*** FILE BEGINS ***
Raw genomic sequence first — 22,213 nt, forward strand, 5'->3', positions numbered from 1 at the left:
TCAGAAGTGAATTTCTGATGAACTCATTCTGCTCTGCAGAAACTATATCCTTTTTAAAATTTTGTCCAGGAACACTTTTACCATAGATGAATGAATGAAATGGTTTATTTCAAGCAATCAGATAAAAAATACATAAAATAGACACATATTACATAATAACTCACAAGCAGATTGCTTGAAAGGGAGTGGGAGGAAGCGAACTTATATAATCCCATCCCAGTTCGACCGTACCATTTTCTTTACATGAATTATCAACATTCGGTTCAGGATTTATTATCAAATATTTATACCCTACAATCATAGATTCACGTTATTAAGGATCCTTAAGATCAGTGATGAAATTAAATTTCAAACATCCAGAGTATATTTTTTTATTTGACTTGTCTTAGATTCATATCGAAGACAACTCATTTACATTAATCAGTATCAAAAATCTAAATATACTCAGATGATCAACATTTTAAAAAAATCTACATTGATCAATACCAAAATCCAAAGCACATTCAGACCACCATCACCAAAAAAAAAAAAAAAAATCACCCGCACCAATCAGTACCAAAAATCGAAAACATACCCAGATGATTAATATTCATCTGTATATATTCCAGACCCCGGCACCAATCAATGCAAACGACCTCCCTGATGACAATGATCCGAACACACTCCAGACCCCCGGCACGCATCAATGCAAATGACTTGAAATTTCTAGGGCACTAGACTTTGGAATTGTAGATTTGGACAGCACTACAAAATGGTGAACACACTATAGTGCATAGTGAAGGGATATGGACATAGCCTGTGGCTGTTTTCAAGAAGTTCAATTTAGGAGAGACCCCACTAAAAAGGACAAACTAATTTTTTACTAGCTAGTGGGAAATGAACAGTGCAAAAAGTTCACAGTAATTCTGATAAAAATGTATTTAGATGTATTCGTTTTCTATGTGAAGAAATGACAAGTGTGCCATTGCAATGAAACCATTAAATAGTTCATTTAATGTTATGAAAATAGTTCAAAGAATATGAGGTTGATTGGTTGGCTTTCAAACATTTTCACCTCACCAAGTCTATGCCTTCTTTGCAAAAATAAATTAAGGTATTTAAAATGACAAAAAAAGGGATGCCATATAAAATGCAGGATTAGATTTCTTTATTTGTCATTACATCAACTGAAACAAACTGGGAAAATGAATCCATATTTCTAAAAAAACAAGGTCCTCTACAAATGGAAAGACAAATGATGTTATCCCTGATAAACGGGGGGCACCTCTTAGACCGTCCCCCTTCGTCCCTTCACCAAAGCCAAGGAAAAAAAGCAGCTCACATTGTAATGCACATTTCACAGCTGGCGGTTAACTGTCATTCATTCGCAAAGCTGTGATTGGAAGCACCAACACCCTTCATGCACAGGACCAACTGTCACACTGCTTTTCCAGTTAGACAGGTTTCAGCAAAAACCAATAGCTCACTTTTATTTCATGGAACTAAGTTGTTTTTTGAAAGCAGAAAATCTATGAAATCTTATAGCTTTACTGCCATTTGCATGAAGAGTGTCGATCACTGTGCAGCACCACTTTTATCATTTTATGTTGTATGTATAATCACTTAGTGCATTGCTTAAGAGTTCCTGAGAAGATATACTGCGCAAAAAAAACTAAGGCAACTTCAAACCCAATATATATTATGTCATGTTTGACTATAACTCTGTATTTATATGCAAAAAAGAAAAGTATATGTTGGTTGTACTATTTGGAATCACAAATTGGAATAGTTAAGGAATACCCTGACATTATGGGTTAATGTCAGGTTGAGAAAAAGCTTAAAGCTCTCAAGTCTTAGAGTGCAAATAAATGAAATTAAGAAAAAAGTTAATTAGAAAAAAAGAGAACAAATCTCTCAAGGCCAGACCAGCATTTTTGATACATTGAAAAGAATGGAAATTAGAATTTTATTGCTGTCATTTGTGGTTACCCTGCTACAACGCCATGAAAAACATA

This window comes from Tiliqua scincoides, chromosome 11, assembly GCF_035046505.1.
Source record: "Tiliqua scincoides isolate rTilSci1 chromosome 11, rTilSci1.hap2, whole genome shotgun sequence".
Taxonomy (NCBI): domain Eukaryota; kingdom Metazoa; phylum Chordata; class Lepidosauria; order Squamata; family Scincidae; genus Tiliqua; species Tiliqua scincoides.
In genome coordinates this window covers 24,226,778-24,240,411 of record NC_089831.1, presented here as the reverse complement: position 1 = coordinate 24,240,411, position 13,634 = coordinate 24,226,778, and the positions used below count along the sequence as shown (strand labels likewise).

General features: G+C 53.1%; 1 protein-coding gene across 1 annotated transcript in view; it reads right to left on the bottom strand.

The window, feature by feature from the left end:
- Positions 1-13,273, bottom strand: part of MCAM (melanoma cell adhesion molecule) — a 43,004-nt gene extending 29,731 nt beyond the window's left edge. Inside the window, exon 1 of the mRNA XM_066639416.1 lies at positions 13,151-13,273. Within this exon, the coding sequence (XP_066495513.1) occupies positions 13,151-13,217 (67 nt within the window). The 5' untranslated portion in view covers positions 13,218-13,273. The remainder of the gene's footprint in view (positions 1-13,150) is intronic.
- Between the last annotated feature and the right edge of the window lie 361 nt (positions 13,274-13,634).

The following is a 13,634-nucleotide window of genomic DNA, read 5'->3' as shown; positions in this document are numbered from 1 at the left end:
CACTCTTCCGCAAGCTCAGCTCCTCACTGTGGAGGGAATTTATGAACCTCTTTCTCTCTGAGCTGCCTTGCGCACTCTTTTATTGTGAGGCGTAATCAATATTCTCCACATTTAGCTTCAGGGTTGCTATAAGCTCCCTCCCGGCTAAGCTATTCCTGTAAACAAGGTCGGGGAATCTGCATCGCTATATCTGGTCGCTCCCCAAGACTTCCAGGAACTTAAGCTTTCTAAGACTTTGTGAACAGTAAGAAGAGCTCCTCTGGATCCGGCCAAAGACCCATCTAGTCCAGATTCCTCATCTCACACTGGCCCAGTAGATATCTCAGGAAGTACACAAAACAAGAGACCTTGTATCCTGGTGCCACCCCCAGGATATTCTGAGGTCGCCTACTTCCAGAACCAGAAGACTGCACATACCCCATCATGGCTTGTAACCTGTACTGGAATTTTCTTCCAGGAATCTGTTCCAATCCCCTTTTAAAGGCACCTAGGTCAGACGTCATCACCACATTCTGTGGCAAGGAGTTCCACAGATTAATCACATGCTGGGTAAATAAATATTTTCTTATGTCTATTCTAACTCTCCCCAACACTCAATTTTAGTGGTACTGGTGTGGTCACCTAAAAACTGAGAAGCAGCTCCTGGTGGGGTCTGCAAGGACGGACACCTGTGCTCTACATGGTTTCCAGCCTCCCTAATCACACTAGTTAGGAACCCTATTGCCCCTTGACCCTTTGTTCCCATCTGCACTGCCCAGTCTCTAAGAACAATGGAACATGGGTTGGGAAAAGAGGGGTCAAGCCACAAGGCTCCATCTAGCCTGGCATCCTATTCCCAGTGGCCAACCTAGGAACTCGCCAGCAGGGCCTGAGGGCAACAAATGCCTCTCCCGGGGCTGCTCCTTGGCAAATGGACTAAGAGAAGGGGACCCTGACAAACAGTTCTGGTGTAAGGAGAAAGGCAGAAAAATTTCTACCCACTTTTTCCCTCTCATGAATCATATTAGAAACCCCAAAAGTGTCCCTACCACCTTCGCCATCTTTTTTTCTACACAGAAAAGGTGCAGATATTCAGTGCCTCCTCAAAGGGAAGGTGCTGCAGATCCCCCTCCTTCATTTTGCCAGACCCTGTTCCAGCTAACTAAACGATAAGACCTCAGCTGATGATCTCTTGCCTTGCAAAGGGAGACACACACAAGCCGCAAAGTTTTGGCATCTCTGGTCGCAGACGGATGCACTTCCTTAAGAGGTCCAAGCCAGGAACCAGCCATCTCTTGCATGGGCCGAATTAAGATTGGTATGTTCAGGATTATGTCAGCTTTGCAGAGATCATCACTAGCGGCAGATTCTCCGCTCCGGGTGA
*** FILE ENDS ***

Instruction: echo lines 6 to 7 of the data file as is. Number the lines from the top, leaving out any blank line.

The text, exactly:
In genome coordinates this window covers 24,226,778-24,240,411 of record NC_089831.1, presented here as the reverse complement: position 1 = coordinate 24,240,411, position 13,634 = coordinate 24,226,778, and the positions used below count along the sequence as shown (strand labels likewise).

General features: G+C 53.1%; 1 protein-coding gene across 1 annotated transcript in view; it reads right to left on the bottom strand.